Ernest M. Ligon, Founder of the Character Research Project
Ligon, top row, second from right, while a student at TCU, circa 1920.
A native of Iowa Park, Texas, Ernest Ligon and his family travelled between the Texas-Oklahoma border to construct towns. He lived in Byers, Texas when he enrolled at Texas Christian University. He earned both his bachelor’s and master’s degrees in 1921. Ligon earned extra credits for serving in the Air Corps during World War I. He participated in school clubs, functions, and sporting events while attending TCU. Professor Errett Weir McDiarmid and Dr. Edward McShane Waits, president of TCU in 1916-1941, influenced Ligon as a young man. He developed a paper in Prof. McDiarmid’s class that would be the foundation of his first book. TCU conferred him an honorary Doctor of Laws degree in 1948. Even after not visiting the campus for years, Ligon supported TCU monetarily and contributed to the Meyer Fund Donation in 1961.
After earning a Bachelor of Divinity degree and a doctorate in psychology from Yale University, Ligon taught at different universities before settling at Union College in Schenectady, New York. For 33 years, he taught psychology courses and conducted peer-reviewed studies. Psychologists recognized Ligon for his 42 years as co-director and volunteer consultant for the CRP. The project explored the philosophy of Jesus as outlined in the bible to evaluate character development. Ligon’s The Psychology of Christian Personality set the guidelines and principles for the CRP. According to the monograph, Jesus Christ’s teachings, as stated in the Beatitudes, provide a guide to develop a healthy lifestyle.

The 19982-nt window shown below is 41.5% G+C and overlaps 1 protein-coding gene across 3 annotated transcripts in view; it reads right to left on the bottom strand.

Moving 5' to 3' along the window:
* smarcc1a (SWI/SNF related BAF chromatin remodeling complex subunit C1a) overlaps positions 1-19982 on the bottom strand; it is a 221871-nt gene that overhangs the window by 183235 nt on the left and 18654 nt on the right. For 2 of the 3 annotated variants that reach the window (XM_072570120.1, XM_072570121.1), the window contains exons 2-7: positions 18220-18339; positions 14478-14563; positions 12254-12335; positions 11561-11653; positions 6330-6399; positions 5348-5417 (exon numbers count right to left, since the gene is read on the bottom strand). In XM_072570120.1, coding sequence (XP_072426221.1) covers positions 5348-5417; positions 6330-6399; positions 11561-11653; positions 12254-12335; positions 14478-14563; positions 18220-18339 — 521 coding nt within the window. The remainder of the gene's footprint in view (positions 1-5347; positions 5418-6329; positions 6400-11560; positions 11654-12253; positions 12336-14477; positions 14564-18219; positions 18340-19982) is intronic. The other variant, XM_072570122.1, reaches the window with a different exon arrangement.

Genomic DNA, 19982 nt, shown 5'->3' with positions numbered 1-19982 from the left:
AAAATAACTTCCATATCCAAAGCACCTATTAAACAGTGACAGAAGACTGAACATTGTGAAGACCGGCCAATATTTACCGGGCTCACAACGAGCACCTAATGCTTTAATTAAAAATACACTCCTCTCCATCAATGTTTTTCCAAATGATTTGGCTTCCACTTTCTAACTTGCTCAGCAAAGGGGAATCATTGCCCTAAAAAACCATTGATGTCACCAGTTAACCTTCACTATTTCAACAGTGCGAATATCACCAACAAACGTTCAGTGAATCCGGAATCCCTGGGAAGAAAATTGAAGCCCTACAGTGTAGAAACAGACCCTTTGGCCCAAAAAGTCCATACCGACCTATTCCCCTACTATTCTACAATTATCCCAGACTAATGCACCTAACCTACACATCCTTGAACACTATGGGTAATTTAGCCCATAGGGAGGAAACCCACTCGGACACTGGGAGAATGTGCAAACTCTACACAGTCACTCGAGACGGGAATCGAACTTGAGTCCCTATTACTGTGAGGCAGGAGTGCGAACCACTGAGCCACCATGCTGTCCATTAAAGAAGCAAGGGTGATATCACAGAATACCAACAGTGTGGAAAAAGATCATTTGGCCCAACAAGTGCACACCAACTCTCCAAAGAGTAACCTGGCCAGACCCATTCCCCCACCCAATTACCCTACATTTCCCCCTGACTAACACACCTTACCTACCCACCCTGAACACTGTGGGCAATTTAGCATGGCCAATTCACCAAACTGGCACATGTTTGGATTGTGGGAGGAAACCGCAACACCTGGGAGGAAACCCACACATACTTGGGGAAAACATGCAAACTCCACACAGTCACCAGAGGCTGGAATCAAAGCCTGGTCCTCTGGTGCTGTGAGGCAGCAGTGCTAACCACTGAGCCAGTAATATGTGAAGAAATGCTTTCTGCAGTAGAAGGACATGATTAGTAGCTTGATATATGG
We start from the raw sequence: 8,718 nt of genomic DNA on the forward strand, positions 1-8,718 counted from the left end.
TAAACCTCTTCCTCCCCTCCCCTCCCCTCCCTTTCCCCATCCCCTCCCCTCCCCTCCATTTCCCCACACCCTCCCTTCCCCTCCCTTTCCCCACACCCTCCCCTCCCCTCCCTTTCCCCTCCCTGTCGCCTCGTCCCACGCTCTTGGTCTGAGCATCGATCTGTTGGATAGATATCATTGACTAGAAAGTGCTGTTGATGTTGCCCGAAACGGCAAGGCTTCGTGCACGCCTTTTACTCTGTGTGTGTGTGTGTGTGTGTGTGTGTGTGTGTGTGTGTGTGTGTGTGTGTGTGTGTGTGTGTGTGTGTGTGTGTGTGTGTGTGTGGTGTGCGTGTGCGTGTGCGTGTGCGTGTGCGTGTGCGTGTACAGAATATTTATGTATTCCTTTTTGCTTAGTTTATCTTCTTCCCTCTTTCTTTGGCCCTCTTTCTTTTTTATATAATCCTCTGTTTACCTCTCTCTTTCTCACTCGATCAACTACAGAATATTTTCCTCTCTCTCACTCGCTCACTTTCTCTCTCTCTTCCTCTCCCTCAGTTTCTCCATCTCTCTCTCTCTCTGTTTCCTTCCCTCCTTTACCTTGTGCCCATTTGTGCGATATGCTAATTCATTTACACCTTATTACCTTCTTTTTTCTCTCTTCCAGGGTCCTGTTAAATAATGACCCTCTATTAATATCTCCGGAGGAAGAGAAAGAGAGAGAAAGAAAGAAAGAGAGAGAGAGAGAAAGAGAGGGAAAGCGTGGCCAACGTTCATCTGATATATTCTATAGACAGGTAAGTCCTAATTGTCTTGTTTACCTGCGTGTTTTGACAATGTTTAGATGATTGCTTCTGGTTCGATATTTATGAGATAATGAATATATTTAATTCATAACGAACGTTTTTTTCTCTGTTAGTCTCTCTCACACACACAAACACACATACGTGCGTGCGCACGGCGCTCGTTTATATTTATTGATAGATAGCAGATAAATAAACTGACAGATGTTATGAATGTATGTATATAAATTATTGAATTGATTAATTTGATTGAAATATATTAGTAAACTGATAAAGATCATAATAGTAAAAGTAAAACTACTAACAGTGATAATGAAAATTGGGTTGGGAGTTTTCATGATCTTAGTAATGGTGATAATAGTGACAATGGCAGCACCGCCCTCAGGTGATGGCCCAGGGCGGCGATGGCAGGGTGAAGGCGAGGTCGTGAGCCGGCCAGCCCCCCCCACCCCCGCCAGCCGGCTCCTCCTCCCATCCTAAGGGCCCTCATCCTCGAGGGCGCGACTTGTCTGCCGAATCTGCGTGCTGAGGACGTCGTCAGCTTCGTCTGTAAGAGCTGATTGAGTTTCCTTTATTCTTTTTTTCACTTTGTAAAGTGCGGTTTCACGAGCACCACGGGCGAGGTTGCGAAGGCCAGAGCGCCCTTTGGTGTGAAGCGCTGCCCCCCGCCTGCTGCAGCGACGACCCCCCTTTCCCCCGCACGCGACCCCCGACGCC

The works of Ernest M. Ligon.
The CRP conducted decades of workshops for families and churches to help Christian parents rear their children into wholesome and morally sound individuals. The CRP designed pamphlets like Let me Introduce Myself to instill a Christian character in infants and young adults. With the support of the Eli Lilly Company, Ligon published his findings not only through his six books but also in esteemed journals of psychology and religion. The papers in Special Collections contain Ligon’s personal correspondence with Eli Lilly. The Mary Couts Burnett Library houses all of Ligon’s works.
In 1962, Ligon retired from Union College. He continued to volunteer his time to the CRP and the Sigma XI American Psychological Association. He and his wife, Lois Wood, supported the Rotary Club and YMCA. Ligon passed away at the age of 87 in 1984. He bequeathed his papers to TCU’s Special Collections and a significant monetary donation to the Mary Couts Burnett Library upon his death.
Entry by Miriam E. Villanueva